Stewart also praised Capitol Police. “I was locked in a small room with them for a couple of hours surrounded by violence and anger. They were calm and professional every moment. They represent the best our nation has to offer.”
Newly installed Rep. Burgess Owens, R-Utah, who also was challenging the election results, tweeted, “My team and I are safe and beyond grateful for the service of Capitol Police. I am deeply saddened by what is happening right now. Americans are better than this. Senseless violence is NEVER okay. We have to do better.”
New Rep. Blake Moore, R-Utah, tweeted, “I was evacuated from the House Floor. My team and I are safe. Appreciative of Capitol Police and their service. This saddens and troubles me greatly.”
Other Utah politicians condemn violence
Utah leaders outside of Congress also condemned the violent protesters.
Former Rep. Ben McAdams said he was absolutely shocked by the scene unfolding in D.C.
“It’s a sad day for our country. One of the things I learned as a schoolchild was the peaceful transition of power. We are all Americans. This is not American democracy,” said the Utah Democrat.
“President Trump needs to call to end this, to recognize he lost the election. We need the president to step forward and put the country first.”
Former Sen. Orrin Hatch, R-Utah, a strong ally of Trump, said “without any pause, caveat, or equivocation, I condemn the riots taking place at the US Capitol.”
He added in a written statement, “Enough is enough. Our institutions are undergoing a stress test that they can only survive if our elected officials show unity in this critical moment. We are a nation of laws, not individuals — and the foremost responsibility of every member of Congress is to uphold our Constitution and the integrity of the democratic process.”
Utah Attorney General Sean Reyes, another strong Trump ally, said, “I condemn, in the strongest terms, the acts of violence at our nation’s Capital Building today. ... There is no place for violence in our political discourse, even over the most serious issues and disagreements. We are a nation of laws. This is not how conservatives and Republicans behave. This is absolutely unacceptable.”
Reyes has gone so far as to try to sign Utah onto a lawsuit challenging the presidential election results, and he took a weekend trip to Nevada to “investigate” claimed election fraud.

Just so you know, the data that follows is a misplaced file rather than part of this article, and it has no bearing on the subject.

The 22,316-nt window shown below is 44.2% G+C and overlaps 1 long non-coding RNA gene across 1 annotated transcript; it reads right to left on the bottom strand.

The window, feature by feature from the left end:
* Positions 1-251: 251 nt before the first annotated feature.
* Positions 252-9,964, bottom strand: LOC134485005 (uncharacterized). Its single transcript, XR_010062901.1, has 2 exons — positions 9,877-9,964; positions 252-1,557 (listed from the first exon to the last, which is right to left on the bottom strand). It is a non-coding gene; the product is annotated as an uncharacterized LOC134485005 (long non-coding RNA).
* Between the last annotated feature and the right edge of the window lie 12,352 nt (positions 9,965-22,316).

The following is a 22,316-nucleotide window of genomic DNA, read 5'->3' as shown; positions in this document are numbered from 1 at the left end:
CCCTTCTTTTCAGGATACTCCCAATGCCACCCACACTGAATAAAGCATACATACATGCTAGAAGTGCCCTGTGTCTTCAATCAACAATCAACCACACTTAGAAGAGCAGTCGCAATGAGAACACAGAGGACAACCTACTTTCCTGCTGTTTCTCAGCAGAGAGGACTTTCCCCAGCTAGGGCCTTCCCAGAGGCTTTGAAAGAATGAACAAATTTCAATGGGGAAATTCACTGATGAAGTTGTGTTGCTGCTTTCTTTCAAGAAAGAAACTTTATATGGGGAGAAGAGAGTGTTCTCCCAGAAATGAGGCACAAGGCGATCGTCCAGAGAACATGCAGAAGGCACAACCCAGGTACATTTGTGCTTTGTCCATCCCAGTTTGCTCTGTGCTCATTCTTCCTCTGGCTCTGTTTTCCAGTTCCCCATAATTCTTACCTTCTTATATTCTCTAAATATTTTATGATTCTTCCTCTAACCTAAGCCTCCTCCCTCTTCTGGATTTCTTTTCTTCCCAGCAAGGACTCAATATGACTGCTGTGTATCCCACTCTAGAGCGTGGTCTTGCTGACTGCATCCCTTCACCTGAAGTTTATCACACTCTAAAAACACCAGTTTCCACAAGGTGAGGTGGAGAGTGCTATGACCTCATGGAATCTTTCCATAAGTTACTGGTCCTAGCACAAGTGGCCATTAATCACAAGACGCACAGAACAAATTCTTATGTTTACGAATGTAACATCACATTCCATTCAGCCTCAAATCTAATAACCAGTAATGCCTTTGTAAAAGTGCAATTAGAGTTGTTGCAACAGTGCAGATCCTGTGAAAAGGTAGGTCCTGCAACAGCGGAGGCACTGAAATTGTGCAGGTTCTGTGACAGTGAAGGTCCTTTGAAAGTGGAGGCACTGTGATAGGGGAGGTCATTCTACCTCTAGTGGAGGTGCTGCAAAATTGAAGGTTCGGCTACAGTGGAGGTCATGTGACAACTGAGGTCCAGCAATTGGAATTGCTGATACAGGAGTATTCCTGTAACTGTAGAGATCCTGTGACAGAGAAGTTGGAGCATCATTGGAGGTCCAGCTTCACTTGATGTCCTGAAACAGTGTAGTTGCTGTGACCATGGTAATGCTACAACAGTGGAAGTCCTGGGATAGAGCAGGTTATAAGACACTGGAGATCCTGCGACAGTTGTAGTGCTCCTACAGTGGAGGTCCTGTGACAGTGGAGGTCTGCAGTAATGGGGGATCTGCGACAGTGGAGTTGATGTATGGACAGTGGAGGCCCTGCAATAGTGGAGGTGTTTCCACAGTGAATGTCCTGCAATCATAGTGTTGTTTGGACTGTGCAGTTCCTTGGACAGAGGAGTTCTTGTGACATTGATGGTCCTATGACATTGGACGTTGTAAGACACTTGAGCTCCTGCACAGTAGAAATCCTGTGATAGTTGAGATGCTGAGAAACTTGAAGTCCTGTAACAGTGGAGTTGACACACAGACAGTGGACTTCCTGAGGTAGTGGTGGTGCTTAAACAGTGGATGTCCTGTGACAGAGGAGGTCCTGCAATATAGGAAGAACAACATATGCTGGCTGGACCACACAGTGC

Utah’s new governor, Spencer Cox, said in a video, “I am deeply troubled at the chaos, at the devastation, at the cowardly acts of violence that we are seeing in our nation’s capital. … I urge you to stand up and speak out against the violence, against the terrorists, against the evil that we have seen in our nation’s capital today.”
State Auditor John Dougall, a conservative Republican, said this on Facebook on Wednesday evening: “Trump is seditious and treasonous. He needs to resign or be officially removed from office. Let there be no doubt of my opinion.”
Former Rep. Mia Love, R-Utah, who had her run-ins with Trump, tweeted, “The Capitol Police are some of the best individuals I know. They’re friends of mine — men and women who love their beautiful families and country. I’m praying for them and our country today. Violence is not the way.”
Salt Lake City Mayor Erin Mendenhall also tweeted, “What’s happening in the U.S. Capitol right now is disgraceful. I condemn it unequivocally. Every leader should be, in the strongest terms, calling on the White House to do everything in its power to stop this. This is not what democracy looks like; this is a national tragedy.”
The Utah Republican Party also released a statement saying in part, “The Utah Republican Party condemns this intrusion into our electoral process. Our Constitution protects the right to peacefully protest, and to engage in vigorous debates over politics and ideas, but violence or destruction in any form are an affront to who we are as Americans.”